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we would have issued a permit without much to-do. But it's the Hanauma Bay thing
all over again." (The City began beach improvements at Hanauma Bay last
April without going through the permit procedures.) The State Transportation
Department received an application for the Kahaluu work June 28, and it probably
will be approved, a department spokesman said today. He said a Harbor Division
engineer said it was his understanding that Dr. Yap's fishpond would be filled,
at his request, with the silt. But this falls under the jurisdiction of the Land
Department, he said. State Land Chairman Sunao Kido went to the site yesterday,
after the Land Department received a letter from the City saying the work was
started "inadvertently" without a permit.
"I UNDERSTAND the City has been dredging the river mouth to fill the pond," Kido said. If this is so, he said, it would constitute a separate application because it is used within a conservation district, "In both cases we will issue a cease and desist (order), if it hasn't been done already, until a permit can be obtained. Kido declined to say whether the department would allow any filling of the pond. He said the agency's archaeologist has been sent to the area to determine the historic values. The fill operation appeared to be confined to the perimeter of the fishpond on Monday.
TWO ROAD DIVISION officials were at the scene with Dr. Yap and denied any intention to fill the pond. H. S. Rodrigues, superintendent of the road maintenance, said the material could not be hauled away "because it is muddy and we would get pinched if we took it out on the road. "We plan to let it dry out and then haul it away," he said. He said the project is costing $18,000 to $20,000. "If we have to haul it to the Kapaa Dump, it could cost $60,000 to $70,000," added Maurice Naito, a supervisor in the road maintenance division. “Ecology,” He commented, "We have more important things to worry about. “Yap was asked several questions: "How long have you owned the fishpond?" "Do you know anything about its history?" "What do you plan to do with it?" His reply repeatedly was, "No comment."
Joe Harper of Hui Ko'olau, a Kahaluu community organization, said the community will oppose any plan to fill in the pond for a resort development. "It's been my understanding, in consultation with the property owner, that he plans to develop it along lines compatible with conservation - an open Polynesian kind of development," Harper said.
Fishponds Recall Culture of Hawaii
Fishponds represented a substantial segment of Hawaii's early economy as a form of sea tillage requiring the labor of hundreds of persons. They illustrate the highly, advanced culture of ancient Hawaii, according to historical information compiled by archaeologists at the State Parks Division. "Kahouna" is the real name of the Kahaluu Fishpond "a nicely preserved reminder of Hawaii culture," they said. It was in actual operation for fish harvesting until at least 1960, they reported.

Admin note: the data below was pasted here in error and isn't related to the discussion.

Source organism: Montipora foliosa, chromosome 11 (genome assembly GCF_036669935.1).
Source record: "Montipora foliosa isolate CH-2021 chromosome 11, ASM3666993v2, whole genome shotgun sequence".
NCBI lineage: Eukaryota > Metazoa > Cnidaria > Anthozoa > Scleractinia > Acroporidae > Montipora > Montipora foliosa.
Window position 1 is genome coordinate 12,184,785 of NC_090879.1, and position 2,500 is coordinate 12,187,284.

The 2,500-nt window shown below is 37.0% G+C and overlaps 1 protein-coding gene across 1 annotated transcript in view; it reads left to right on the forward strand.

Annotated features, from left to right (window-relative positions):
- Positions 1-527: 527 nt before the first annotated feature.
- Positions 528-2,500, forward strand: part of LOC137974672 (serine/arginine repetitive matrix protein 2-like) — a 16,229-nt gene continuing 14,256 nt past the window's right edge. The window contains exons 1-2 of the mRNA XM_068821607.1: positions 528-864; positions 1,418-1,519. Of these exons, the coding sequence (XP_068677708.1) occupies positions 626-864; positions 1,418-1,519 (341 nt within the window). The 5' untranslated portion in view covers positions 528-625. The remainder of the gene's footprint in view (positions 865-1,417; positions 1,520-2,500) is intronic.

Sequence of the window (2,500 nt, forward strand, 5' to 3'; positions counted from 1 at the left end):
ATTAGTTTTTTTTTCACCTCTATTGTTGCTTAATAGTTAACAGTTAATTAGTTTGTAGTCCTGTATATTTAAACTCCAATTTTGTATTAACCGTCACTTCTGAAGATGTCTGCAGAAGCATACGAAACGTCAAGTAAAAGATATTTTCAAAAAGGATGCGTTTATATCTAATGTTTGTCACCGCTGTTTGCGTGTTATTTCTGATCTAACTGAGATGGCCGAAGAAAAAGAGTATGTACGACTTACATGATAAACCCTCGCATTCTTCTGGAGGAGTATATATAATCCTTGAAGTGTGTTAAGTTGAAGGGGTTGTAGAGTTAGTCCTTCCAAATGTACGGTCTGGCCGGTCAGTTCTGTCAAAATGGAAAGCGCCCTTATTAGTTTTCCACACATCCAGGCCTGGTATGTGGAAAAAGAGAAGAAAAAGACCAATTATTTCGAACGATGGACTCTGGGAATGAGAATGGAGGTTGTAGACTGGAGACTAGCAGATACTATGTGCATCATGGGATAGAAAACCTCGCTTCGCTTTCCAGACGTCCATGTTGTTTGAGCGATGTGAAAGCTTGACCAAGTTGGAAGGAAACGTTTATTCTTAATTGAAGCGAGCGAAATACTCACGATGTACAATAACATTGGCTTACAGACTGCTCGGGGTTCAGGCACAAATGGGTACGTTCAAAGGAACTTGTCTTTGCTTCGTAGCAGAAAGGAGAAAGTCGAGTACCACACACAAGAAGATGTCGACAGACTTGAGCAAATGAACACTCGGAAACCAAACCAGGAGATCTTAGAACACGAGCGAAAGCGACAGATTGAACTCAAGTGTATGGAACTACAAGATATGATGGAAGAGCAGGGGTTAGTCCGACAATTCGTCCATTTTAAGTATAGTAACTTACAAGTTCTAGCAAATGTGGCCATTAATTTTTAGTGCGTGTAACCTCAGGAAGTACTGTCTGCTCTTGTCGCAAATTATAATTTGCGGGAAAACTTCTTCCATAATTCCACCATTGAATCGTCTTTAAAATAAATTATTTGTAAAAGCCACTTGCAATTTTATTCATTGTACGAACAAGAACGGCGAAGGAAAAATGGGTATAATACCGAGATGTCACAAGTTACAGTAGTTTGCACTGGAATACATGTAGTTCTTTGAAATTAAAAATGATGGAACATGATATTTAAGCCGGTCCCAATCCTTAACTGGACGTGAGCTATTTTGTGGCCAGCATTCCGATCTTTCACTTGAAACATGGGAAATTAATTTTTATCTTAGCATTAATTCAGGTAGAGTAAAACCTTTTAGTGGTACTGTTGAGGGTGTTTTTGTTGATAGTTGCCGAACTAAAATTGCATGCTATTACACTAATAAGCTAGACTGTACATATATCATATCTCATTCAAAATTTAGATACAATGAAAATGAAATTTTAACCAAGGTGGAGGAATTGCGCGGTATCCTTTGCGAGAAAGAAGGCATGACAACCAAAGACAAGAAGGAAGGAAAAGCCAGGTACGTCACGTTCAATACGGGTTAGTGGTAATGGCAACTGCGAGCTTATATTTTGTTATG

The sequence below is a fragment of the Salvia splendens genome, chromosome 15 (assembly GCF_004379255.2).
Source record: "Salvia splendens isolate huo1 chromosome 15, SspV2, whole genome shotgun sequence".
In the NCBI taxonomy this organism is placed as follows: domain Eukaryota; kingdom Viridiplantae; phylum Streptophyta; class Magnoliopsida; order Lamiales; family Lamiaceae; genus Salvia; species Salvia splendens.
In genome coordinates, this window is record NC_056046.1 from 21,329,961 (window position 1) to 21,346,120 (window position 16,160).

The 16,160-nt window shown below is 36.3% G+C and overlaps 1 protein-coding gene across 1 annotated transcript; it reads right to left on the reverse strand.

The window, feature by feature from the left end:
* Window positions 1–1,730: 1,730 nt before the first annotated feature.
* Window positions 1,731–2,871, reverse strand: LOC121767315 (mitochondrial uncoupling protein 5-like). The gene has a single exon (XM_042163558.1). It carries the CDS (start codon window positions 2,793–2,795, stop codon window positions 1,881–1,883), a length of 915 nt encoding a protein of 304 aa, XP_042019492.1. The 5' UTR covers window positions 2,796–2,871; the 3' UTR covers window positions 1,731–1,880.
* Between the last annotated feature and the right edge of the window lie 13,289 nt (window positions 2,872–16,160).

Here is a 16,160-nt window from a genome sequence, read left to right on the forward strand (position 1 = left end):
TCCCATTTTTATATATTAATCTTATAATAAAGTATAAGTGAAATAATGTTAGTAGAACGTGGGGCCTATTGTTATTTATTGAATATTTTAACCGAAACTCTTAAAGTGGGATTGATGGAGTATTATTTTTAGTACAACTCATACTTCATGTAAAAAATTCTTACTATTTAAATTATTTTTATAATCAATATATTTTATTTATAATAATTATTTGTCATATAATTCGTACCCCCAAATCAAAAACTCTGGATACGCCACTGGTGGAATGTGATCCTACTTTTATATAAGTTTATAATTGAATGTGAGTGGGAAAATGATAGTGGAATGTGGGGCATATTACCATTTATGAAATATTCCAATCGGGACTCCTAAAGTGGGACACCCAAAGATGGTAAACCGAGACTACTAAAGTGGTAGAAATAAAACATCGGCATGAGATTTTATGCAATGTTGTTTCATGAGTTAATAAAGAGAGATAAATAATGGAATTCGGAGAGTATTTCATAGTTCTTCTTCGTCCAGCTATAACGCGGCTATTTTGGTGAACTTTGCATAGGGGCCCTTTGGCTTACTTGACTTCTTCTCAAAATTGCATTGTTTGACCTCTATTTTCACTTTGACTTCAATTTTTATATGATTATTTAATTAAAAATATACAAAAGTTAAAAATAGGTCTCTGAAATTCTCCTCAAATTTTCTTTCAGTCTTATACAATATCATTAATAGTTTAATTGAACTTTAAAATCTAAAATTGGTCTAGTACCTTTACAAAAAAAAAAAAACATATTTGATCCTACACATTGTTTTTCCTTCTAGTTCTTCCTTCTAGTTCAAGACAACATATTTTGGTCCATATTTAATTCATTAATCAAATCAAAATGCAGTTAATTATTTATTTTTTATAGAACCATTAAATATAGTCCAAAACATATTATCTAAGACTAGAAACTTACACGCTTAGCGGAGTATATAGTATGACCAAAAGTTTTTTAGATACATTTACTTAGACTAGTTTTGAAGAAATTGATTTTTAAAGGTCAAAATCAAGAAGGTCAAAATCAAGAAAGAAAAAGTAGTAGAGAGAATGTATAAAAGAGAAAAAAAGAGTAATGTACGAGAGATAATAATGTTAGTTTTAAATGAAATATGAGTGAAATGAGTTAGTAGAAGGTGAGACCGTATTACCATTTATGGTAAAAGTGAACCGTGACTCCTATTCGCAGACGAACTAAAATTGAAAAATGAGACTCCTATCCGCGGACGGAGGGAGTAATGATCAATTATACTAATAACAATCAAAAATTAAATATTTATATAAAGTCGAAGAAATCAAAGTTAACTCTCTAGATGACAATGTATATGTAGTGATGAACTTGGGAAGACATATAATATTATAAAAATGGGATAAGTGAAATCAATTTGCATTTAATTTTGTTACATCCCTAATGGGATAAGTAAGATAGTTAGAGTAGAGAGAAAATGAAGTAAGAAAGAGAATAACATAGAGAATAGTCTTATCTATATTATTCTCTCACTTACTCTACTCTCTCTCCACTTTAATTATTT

There are 97 fishponds recorded for Oahu. But only four exist which archaeologists say, "are still visible to the public, undamaged beyond repair and relatively unaltered in setting by urban development."
The four are the Kahaluu pond, Heeia Fishpond in Kaneohe Bay, Moli'i Fishpond by Chinaman's Hat and Huilua Fishpond at Kahana Bay.
"The remainder of these once prominent reminders of Hawaiian culture have been destroyed, covered with dense exotic vegetation, or exist in surroundings so foreign that they may as well be destroyed," the archaeologists said.
City officials admitted yesterday that they began a flood control project at Kahaluu Stream without obtaining the necessary permits, but they denied that they "ever had any intention of dumping silt into the adjacent Kahaluu Fishpond.”
Reacting with surprise to a news story (Star-Bulletin) which said the City was dredging the stream with the intention of dumping the excavated material in the fishpond, Acting Chief Engineer Larry Fruto said: “IT HAS NEVER been our intention, nor is it now, to fill in the fishpond. I think that people have seriously misinterpreted what we’re doing.” Fruto said the City's Kahaluu project was designed to excavate the materials, which had accumulated at the mouth of the stream since it was last, cleaned out in 1957. Fruto, acknowledged that the City had constructed a causeway into the stream and said the City had dumped some of the newly dredged silt by the side of the fishpond. But Fruto said that these were only "temporary measures."
"THE CAUSEWAY WAS put up temporarily so that we could get our crane over parts of the stream which we couldn't reach from the shore," he said. "The silt which we dredged up was, a very wet, muddy material which could not be immediately hauled away. Thus, we got a permit from Dr. Raymond Yap, the owner of the fishpond, to leave the silt on the mauka side of the pond until it dried. "The material is half water and half dirt so we hoped the water would drip back into the pond. After the material dried, we would go and pick it up and take it away to low lying areas that need the fill."
FRUTO ADMITTED that the City had failed to get necessary permits from the U.S. Army Corps of Engineers, the State Department of Land and Natural Resources, and the State Harbors Division. He said that the City did not seek the permits because it had been doing similar work in "many other areas without ever being cited before." "We clean a lot of streams during the summer months," Fruto said. "We do this in order to prevent flooding during the rainy months of the year. We clean sandbars at beaches, too, without applying for permits.
"AS A MATTER of fact, we clean some streams every week. At Kahaluu, we've found cars, ranges and stoves, which have piled up since the 1965 flood. If we hadn't cleaned it up, we might-have had flooding this winter."
The City also ran into trouble with State and Federal agencies when it started a project at Hanauma Bay in April without getting the necessary permits. Why didn't the City learn from that experience? Fruto said, "Hanauma Bay was a construction project -a one time thing, but Kahaluu was part of a continuous maintenance job. We thought that it was different.
"HOWEVER, WHEN the Harbors Division told us of our mistake in late June, we did ask for the permits. "We're going to ask for a blanket permit now to do our maintenance jobs in order to prevent any more trouble in the future. We can't ask for a permit each time that we do one of our many maintenance jobs."
BACK TO TOP
Cites Mud Damage to Fishpond
Helen Altonn Star-Bulletin Writer
Friday, July 10,1970
it was intentional or not, the City has damaged Kahaluu Fishpond by dumping silt
on the banks from Kahaluu Stream, Stell Newman, in charge of the Statewide
survey of historic sites, said today. The State Department of Land and Natural
Resources ordered the City to stop a flood control project at Kahaluu Stream